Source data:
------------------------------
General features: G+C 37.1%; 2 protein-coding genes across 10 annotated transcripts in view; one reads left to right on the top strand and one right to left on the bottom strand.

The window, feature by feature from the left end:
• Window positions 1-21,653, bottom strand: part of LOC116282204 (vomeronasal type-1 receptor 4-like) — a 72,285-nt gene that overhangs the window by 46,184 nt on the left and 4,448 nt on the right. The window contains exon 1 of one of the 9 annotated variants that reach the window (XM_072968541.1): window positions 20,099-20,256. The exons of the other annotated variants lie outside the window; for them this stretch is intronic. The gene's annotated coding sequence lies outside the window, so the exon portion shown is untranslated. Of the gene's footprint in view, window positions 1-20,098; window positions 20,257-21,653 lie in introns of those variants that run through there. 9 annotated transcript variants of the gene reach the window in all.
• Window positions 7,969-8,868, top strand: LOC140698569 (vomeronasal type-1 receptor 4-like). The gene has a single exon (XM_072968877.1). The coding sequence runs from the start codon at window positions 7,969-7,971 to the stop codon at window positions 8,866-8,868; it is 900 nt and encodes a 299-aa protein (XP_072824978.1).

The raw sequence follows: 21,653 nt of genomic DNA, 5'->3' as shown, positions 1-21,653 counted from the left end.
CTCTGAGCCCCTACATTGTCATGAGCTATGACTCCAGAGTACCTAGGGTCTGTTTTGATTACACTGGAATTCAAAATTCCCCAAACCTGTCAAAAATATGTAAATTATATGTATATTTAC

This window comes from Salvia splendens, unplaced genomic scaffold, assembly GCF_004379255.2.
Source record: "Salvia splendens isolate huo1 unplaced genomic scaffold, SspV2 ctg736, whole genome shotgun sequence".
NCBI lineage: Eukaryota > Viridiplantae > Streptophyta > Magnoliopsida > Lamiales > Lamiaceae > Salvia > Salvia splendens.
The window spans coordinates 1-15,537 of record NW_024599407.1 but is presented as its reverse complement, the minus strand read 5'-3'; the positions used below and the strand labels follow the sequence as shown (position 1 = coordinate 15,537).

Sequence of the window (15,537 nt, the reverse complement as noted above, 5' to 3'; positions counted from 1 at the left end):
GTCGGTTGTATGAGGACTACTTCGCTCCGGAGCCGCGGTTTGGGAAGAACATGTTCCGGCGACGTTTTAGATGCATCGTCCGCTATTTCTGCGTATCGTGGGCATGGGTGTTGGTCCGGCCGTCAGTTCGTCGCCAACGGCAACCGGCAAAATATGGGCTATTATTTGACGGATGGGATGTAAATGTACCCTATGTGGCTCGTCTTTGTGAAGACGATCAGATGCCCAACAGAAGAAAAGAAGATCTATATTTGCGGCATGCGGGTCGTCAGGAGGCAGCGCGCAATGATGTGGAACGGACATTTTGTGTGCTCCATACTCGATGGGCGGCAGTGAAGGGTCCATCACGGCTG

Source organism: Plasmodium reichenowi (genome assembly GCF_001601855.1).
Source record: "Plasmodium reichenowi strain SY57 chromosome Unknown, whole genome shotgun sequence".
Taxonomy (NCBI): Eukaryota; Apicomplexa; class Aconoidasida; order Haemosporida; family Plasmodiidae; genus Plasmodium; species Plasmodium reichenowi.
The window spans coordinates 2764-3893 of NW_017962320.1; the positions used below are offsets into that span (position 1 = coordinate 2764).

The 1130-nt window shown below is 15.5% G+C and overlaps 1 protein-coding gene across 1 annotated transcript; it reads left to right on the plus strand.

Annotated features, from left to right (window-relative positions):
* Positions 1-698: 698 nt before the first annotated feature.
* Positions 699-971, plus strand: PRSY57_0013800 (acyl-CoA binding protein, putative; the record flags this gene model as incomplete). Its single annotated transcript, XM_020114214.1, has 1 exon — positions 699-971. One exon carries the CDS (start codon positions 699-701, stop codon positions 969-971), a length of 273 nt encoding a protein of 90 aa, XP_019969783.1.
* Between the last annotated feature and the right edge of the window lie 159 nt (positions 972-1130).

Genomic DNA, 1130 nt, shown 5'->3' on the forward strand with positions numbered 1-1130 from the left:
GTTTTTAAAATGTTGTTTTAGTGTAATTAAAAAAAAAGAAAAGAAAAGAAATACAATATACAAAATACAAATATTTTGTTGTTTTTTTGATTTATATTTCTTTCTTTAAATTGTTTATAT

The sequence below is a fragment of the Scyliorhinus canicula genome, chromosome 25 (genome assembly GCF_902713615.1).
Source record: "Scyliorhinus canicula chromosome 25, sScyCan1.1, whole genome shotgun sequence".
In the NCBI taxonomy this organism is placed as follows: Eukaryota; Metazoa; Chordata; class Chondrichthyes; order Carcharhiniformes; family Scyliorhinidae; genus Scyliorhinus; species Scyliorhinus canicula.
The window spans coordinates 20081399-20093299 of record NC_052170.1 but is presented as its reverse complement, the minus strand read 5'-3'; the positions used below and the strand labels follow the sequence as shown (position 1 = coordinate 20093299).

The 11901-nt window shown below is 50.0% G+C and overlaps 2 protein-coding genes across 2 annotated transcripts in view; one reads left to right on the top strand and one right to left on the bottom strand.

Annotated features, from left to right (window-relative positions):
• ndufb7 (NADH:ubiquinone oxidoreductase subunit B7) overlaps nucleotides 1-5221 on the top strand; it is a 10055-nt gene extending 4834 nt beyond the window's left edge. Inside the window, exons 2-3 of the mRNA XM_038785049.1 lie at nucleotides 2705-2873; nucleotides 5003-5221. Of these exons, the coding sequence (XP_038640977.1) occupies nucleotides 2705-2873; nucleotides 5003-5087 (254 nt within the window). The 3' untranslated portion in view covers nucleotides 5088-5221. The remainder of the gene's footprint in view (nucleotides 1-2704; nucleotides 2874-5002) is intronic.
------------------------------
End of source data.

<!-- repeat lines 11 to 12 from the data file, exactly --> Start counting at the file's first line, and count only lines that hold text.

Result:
Sequence of the window (15,537 nt, the reverse complement as noted above, 5' to 3'; positions counted from 1 at the left end):
GTCGGTTGTATGAGGACTACTTCGCTCCGGAGCCGCGGTTTGGGAAGAACATGTTCCGGCGACGTTTTAGATGCATCGTCCGCTATTTCTGCGTATCGTGGGCATGGGTGTTGGTCCGGCCGTCAGTTCGTCGCCAACGGCAACCGGCAAAATATGGGCTATTATTTGACGGATGGGATGTAAATGTACCCTATGTGGCTCGTCTTTGTGAAGACGATCAGATGCCCAACAGAAGAAAAGAAGATCTATATTTGCGGCATGCGGGTCGTCAGGAGGCAGCGCGCAATGATGTGGAACGGACATTTTGTGTGCTCCATACTCGATGGGCGGCAGTGAAGGGTCCATCACGGCTG